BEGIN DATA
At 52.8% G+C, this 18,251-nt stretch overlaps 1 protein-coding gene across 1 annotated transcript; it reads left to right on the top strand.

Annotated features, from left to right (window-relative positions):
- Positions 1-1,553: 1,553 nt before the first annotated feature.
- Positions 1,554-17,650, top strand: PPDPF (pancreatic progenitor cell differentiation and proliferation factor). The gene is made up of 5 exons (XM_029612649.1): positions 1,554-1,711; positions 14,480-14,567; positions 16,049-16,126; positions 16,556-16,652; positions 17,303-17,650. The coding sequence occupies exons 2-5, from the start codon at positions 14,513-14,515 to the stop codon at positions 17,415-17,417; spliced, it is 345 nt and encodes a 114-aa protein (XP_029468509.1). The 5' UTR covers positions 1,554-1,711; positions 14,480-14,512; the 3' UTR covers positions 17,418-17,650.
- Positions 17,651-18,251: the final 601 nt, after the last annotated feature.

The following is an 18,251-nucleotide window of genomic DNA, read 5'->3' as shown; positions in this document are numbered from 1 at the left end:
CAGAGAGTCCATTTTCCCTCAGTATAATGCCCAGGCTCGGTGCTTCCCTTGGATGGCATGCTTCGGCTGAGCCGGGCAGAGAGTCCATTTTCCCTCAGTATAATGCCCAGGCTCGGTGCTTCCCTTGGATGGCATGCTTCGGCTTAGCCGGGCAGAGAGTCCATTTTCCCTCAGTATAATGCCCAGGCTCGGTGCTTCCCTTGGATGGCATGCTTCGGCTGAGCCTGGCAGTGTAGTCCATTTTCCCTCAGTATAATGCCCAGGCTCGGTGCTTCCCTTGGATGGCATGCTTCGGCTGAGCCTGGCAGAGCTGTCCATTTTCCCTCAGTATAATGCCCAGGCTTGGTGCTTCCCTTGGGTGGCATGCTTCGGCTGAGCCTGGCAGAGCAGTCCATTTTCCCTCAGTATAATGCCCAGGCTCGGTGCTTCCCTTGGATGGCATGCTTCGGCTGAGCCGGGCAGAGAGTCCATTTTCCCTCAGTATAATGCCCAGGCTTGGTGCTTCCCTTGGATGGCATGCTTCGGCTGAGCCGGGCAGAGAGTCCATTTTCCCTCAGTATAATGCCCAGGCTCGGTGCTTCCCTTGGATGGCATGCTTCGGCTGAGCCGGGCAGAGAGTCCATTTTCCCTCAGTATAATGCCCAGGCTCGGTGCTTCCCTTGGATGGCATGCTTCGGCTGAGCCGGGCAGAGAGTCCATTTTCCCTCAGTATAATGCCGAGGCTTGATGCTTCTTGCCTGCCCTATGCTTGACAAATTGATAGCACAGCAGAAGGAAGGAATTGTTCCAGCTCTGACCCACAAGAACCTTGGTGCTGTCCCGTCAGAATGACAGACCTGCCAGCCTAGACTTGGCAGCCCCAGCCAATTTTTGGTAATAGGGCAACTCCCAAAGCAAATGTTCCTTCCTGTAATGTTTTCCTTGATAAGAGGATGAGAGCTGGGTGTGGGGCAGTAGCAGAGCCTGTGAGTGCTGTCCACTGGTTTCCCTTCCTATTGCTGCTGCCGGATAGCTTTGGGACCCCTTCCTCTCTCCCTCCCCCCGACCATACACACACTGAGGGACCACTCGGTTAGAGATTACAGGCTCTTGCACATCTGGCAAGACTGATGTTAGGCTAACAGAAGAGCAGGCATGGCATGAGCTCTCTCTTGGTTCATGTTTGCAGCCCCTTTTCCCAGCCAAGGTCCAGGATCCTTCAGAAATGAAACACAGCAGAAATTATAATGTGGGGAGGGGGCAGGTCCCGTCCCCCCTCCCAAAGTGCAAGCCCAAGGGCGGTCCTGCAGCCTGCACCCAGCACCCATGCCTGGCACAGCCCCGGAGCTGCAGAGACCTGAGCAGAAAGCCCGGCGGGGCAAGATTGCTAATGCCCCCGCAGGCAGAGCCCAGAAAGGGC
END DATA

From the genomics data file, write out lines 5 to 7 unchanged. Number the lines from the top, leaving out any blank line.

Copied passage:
- Positions 17,651-18,251: the final 601 nt, after the last annotated feature.

The following is an 18,251-nucleotide window of genomic DNA, read 5'->3' as shown; positions in this document are numbered from 1 at the left end:
CAGAGAGTCCATTTTCCCTCAGTATAATGCCCAGGCTCGGTGCTTCCCTTGGATGGCATGCTTCGGCTGAGCCGGGCAGAGAGTCCATTTTCCCTCAGTATAATGCCCAGGCTCGGTGCTTCCCTTGGATGGCATGCTTCGGCTTAGCCGGGCAGAGAGTCCATTTTCCCTCAGTATAATGCCCAGGCTCGGTGCTTCCCTTGGATGGCATGCTTCGGCTGAGCCTGGCAGTGTAGTCCATTTTCCCTCAGTATAATGCCCAGGCTCGGTGCTTCCCTTGGATGGCATGCTTCGGCTGAGCCTGGCAGAGCTGTCCATTTTCCCTCAGTATAATGCCCAGGCTTGGTGCTTCCCTTGGGTGGCATGCTTCGGCTGAGCCTGGCAGAGCAGTCCATTTTCCCTCAGTATAATGCCCAGGCTCGGTGCTTCCCTTGGATGGCATGCTTCGGCTGAGCCGGGCAGAGAGTCCATTTTCCCTCAGTATAATGCCCAGGCTTGGTGCTTCCCTTGGATGGCATGCTTCGGCTGAGCCGGGCAGAGAGTCCATTTTCCCTCAGTATAATGCCCAGGCTCGGTGCTTCCCTTGGATGGCATGCTTCGGCTGAGCCGGGCAGAGAGTCCATTTTCCCTCAGTATAATGCCCAGGCTCGGTGCTTCCCTTGGATGGCATGCTTCGGCTGAGCCGGGCAGAGAGTCCATTTTCCCTCAGTATAATGCCGAGGCTTGATGCTTCTTGCCTGCCCTATGCTTGACAAATTGATAGCACAGCAGAAGGAAGGAATTGTTCCAGCTCTGACCCACAAGAACCTTGGTGCTGTCCCGTCAGAATGACAGACCTGCCAGCCTAGACTTGGCAGCCCCAGCCAATTTTTGGTAATAGGGCAACTCCCAAAGCAAATGTTCCTTCCTGTAATGTTTTCCTTGATAAGAGGATGAGAGCTGGGTGTGGGGCAGTAGCAGAGCCTGTGAGTGCTGTCCACTGGTTTCCCTTCCTATTGCTGCTGCCGGATAGCTTTGGGACCCCTTCCTCTCTCCCTCCCCCCGACCATACACACACTGAGGGACCACTCGGTTAGAGATTACAGGCTCTTGCACATCTGGCAAGACTGATGTTAGGCTAACAGAAGAGCAGGCATGGCATGAGCTCTCTCTTGGTTCATGTTTGCAGCCCCTTTTCCCAGCCAAGGTCCAGGATCCTTCAGAAATGAAACACAGCAGAAATTATAATGTGGGGAGGGGGCAGGTCCCGTCCCCCCTCCCAAAGTGCAAGCCCAAGGGCGGTCCTGCAGCCTGCACCCAGCACCCATGCCTGGCACAGCCCCGGAGCTGCAGAGACCTGAGCAGAAAGCCCGGCGGGGCAAGATTGCTAATGCCCCCGCAGGCAGAGCCCAGAAAGGGC